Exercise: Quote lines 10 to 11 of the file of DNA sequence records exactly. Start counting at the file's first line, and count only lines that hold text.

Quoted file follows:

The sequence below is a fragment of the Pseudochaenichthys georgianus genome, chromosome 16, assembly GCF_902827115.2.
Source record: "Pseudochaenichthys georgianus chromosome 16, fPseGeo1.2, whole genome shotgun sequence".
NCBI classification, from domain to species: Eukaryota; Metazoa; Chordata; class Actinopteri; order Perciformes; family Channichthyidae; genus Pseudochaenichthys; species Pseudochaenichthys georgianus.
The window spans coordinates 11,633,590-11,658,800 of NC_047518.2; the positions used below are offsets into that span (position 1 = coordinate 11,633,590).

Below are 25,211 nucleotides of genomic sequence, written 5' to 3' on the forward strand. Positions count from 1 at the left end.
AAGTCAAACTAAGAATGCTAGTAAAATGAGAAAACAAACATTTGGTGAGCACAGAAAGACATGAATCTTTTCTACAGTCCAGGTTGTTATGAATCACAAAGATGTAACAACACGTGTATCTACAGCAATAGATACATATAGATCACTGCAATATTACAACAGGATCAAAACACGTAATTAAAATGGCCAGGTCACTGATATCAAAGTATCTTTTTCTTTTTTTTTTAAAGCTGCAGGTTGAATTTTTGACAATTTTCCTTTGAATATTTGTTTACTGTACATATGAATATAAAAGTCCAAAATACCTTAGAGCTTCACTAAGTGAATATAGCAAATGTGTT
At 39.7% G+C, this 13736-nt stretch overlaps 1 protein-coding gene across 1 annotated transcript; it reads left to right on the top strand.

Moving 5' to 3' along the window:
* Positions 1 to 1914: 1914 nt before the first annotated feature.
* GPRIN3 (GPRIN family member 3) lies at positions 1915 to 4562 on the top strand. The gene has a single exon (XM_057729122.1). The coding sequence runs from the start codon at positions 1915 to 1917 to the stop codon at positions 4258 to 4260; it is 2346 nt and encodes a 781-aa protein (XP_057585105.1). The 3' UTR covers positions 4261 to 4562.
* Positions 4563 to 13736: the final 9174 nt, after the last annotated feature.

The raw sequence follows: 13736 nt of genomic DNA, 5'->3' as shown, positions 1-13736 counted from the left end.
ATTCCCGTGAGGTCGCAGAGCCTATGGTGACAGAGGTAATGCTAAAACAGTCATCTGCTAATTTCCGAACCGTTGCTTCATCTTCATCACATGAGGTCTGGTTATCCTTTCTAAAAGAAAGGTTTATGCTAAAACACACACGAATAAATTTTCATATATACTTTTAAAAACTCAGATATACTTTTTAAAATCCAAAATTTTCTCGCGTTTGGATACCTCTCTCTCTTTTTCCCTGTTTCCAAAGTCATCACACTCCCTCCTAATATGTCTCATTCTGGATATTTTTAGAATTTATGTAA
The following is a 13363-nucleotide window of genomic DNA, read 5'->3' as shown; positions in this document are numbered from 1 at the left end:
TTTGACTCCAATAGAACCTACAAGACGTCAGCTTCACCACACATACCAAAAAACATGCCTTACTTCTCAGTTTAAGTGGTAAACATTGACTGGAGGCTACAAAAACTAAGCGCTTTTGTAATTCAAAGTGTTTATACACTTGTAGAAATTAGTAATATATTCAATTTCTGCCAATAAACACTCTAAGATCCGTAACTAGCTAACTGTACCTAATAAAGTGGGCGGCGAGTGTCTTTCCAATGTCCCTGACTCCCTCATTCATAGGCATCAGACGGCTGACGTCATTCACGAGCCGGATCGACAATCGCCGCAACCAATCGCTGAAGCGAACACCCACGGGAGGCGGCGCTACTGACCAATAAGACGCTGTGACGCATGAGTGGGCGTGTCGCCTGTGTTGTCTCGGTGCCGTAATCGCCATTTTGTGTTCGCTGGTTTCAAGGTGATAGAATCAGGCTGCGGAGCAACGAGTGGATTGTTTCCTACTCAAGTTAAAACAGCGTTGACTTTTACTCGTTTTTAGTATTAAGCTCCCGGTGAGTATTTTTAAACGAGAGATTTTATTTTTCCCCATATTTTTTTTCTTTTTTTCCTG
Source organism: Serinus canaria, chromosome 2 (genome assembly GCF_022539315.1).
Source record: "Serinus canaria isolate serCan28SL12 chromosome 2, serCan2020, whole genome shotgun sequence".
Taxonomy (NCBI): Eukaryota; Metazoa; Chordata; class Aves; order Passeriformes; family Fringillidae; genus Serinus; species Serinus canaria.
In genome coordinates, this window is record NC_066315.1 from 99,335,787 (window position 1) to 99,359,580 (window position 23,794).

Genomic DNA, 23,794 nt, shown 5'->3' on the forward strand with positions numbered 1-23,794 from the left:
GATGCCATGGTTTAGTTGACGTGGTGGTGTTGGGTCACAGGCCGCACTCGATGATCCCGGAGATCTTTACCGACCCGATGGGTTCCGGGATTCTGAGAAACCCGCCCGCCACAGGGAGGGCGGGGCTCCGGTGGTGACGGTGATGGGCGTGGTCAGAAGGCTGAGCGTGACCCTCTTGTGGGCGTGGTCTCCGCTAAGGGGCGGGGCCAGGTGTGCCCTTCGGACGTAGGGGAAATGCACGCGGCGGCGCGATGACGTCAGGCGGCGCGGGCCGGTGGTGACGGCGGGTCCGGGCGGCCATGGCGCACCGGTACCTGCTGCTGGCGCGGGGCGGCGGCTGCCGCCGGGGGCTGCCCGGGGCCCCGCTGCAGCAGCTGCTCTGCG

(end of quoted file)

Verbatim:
* GPRIN3 (GPRIN family member 3) lies at positions 1915 to 4562 on the top strand. The gene has a single exon (XM_057729122.1). The coding sequence runs from the start codon at positions 1915 to 1917 to the stop codon at positions 4258 to 4260; it is 2346 nt and encodes a 781-aa protein (XP_057585105.1). The 3' UTR covers positions 4261 to 4562.
* Positions 4563 to 13736: the final 9174 nt, after the last annotated feature.